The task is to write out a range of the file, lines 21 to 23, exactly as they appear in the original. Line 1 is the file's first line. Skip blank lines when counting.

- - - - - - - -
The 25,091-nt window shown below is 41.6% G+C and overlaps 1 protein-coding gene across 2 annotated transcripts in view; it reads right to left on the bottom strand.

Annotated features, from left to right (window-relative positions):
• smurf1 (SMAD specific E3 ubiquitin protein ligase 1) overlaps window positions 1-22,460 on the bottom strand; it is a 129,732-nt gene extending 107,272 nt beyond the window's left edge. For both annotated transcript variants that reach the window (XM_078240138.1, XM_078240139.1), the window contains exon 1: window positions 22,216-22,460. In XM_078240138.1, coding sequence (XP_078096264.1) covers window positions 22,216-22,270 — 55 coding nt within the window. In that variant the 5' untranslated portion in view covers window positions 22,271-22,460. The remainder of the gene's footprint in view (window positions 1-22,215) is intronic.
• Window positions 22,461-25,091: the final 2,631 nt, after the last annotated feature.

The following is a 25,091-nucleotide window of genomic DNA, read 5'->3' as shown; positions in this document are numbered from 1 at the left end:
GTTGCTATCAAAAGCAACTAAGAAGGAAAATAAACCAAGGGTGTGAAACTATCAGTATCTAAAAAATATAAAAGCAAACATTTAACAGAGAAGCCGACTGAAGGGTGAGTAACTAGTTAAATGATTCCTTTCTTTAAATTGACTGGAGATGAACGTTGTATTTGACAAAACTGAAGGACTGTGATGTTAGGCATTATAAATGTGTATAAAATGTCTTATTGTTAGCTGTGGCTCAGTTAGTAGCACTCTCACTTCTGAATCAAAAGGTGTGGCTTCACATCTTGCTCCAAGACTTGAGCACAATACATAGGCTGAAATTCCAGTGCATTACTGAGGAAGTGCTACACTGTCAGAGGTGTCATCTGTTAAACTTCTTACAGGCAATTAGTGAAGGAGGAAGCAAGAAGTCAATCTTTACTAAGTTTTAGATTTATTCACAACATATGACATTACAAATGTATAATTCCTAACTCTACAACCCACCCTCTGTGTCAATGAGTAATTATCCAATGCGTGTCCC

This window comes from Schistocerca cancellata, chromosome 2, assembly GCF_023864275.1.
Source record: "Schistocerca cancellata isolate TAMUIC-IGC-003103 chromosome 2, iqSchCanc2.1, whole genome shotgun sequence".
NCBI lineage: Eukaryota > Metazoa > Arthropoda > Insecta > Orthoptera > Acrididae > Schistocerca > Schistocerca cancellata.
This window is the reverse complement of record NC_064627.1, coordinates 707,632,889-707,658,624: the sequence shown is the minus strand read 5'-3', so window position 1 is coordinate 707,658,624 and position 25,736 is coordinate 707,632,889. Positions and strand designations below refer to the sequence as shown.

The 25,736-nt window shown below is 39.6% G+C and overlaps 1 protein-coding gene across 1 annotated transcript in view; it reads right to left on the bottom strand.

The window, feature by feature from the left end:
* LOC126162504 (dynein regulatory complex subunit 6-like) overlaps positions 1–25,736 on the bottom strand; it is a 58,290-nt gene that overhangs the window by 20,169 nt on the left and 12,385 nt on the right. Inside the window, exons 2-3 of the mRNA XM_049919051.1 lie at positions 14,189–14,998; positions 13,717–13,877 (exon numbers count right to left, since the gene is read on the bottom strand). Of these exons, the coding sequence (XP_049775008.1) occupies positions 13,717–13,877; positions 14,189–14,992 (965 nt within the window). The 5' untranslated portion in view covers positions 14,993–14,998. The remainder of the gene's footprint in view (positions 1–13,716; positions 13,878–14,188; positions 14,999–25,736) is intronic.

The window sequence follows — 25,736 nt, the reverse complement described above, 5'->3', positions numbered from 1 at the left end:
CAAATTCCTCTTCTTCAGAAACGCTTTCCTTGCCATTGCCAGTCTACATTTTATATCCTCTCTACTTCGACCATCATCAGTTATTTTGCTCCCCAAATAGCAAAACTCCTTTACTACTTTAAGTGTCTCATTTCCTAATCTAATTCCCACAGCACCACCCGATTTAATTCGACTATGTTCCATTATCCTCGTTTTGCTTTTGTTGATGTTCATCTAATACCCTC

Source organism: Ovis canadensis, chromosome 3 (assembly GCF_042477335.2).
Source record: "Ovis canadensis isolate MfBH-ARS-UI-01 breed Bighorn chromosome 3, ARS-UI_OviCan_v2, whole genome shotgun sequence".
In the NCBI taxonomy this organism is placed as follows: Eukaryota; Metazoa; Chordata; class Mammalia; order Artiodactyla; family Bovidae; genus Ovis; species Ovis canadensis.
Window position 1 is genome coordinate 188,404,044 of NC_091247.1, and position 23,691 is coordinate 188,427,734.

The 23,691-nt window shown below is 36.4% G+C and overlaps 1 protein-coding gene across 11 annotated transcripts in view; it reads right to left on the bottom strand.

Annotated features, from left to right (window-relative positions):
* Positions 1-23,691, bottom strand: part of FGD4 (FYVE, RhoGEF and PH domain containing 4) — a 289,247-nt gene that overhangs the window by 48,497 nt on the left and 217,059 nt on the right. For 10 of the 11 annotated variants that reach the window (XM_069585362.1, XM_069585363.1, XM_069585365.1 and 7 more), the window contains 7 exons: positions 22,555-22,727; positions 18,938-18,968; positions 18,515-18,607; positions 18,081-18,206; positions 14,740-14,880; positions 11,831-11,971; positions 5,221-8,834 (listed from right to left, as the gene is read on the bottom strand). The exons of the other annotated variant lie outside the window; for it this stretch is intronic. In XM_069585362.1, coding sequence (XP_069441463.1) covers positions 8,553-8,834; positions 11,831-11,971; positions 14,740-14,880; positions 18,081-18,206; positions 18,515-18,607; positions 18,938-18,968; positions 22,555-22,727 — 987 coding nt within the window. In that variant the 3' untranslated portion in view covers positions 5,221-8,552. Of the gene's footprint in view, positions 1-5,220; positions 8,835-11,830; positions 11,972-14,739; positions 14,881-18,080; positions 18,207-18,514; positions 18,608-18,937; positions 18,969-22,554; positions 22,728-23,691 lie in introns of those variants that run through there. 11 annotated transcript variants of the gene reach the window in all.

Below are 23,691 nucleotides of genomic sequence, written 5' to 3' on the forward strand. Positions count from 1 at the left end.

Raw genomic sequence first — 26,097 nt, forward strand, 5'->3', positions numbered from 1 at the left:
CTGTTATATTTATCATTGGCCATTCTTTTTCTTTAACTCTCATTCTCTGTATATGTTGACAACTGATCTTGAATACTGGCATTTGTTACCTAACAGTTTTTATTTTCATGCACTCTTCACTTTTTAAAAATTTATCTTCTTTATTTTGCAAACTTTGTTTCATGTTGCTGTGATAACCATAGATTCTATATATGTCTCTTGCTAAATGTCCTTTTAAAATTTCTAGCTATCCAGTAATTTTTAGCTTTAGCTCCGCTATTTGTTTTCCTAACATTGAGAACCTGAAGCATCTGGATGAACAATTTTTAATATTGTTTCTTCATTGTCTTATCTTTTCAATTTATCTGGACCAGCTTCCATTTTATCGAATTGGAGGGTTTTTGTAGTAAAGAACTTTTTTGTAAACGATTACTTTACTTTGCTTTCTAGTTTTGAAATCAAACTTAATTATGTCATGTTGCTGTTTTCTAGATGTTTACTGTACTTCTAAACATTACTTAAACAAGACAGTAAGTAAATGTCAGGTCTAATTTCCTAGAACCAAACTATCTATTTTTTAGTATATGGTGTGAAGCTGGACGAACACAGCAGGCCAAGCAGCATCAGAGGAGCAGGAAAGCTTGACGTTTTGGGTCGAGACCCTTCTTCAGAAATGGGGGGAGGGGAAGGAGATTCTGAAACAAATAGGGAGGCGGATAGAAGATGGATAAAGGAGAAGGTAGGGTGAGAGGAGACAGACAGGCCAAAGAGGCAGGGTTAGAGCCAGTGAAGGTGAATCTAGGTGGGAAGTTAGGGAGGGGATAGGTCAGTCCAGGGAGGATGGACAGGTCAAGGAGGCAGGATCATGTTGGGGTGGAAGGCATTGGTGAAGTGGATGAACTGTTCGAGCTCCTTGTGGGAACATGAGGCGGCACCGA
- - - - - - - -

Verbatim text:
Annotated features, from left to right (window-relative positions):
* Positions 1-23,691, bottom strand: part of FGD4 (FYVE, RhoGEF and PH domain containing 4) — a 289,247-nt gene that overhangs the window by 48,497 nt on the left and 217,059 nt on the right. For 10 of the 11 annotated variants that reach the window (XM_069585362.1, XM_069585363.1, XM_069585365.1 and 7 more), the window contains 7 exons: positions 22,555-22,727; positions 18,938-18,968; positions 18,515-18,607; positions 18,081-18,206; positions 14,740-14,880; positions 11,831-11,971; positions 5,221-8,834 (listed from right to left, as the gene is read on the bottom strand). The exons of the other annotated variant lie outside the window; for it this stretch is intronic. In XM_069585362.1, coding sequence (XP_069441463.1) covers positions 8,553-8,834; positions 11,831-11,971; positions 14,740-14,880; positions 18,081-18,206; positions 18,515-18,607; positions 18,938-18,968; positions 22,555-22,727 — 987 coding nt within the window. In that variant the 3' untranslated portion in view covers positions 5,221-8,552. Of the gene's footprint in view, positions 1-5,220; positions 8,835-11,830; positions 11,972-14,739; positions 14,881-18,080; positions 18,207-18,514; positions 18,608-18,937; positions 18,969-22,554; positions 22,728-23,691 lie in introns of those variants that run through there. 11 annotated transcript variants of the gene reach the window in all.

Below are 23,691 nucleotides of genomic sequence, written 5' to 3' on the forward strand. Positions count from 1 at the left end.